Thursday, September 08, 2005

The truth about FEMA

Sidney Blumenthal's excellent analysis of the swift decline of the agency that Clinton made work.

...Bush met with congressional leaders of both parties, and House Minority Leader Nancy Pelosi urged Bush to fire [FEMA Director Michael] Brown. "Why would I do that?" the president replied. "Because of all that went wrong, of all that didn't go right last week," she explained. To which he answered, "What didn't go right?"...

...After its creation in 1979, FEMA became "a political dumping ground," according to a former FEMA advisory board member. Its ineffective performance after Hurricane Hugo hit South Carolina in 1989 and Hurricane Andrew struck Florida in 1992 exposed the agency's shortcomings. Then Sen. Fritz Hollings of South Carolina called it "the sorriest bunch of bureaucratic jackasses." President Clinton appointed James Lee Witt as the new director, the first one ever to have had experience in the field. Witt reinvented the agency, setting high professional standards and efficiently dealing with disasters.

FEMA's success as a showcase federal agency made it an inviting target for the incoming Bush team. Allbaugh, Bush's former campaign manager, became the new director, and he immediately began to dismantle the professional staff, privatize many functions and degrade its operations. In his testimony before the Senate, Allbaugh attacked the agency he headed as an example of unresponsive bureaucracy: "Many are concerned that Federal disaster assistance may have evolved into both an oversized entitlement program and a disincentive to effective State and local risk management. Expectations of when the Federal Government should be involved and the degree of involvement may have ballooned beyond what is an appropriate level. We must restore the predominant role of State and local response to most disasters."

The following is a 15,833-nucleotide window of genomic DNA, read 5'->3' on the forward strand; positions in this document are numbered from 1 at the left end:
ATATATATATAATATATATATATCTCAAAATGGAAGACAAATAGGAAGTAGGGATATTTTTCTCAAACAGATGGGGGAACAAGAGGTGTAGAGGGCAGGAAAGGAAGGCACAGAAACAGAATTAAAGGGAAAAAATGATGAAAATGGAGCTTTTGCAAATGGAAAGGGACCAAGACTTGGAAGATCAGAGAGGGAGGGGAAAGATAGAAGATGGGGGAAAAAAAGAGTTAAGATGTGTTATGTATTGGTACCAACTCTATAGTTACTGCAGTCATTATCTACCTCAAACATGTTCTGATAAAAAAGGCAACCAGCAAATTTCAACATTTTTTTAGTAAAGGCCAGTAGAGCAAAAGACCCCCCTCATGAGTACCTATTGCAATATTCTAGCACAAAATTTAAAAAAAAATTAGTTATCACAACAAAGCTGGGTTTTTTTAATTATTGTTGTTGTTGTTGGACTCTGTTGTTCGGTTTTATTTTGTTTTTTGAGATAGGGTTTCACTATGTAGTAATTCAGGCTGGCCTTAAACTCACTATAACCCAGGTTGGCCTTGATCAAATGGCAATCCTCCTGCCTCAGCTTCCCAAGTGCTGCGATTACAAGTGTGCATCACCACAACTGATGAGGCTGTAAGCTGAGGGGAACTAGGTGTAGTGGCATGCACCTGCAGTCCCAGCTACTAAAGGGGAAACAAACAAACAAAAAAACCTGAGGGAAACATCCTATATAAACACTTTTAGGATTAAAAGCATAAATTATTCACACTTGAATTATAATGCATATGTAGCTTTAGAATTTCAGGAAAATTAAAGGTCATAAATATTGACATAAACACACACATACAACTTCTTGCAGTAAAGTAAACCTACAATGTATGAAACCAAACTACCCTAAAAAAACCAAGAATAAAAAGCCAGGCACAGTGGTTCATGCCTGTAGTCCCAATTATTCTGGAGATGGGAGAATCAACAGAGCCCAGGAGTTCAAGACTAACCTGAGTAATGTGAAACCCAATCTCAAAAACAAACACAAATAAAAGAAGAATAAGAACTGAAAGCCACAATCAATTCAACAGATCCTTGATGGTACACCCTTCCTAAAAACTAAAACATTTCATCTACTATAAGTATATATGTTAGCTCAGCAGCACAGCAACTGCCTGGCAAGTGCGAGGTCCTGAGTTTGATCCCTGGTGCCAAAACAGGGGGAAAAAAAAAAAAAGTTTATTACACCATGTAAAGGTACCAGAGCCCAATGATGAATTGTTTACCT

After Sept. 11, 2001, FEMA was subsumed into the new Department of Homeland Security and lost its Cabinet rank. The staff was cut by more than 10 percent, and the budget has been cut every year since and most of its disaster relief efforts disbanded. "Three out of every four dollars the agency provides in local preparedness and first-responder grants go to terrorism-related activities, even though a recent Government Accountability Office report quotes local officials as saying what they really need is money to prepare for natural disasters and accidents," the Los Angeles Times reported.

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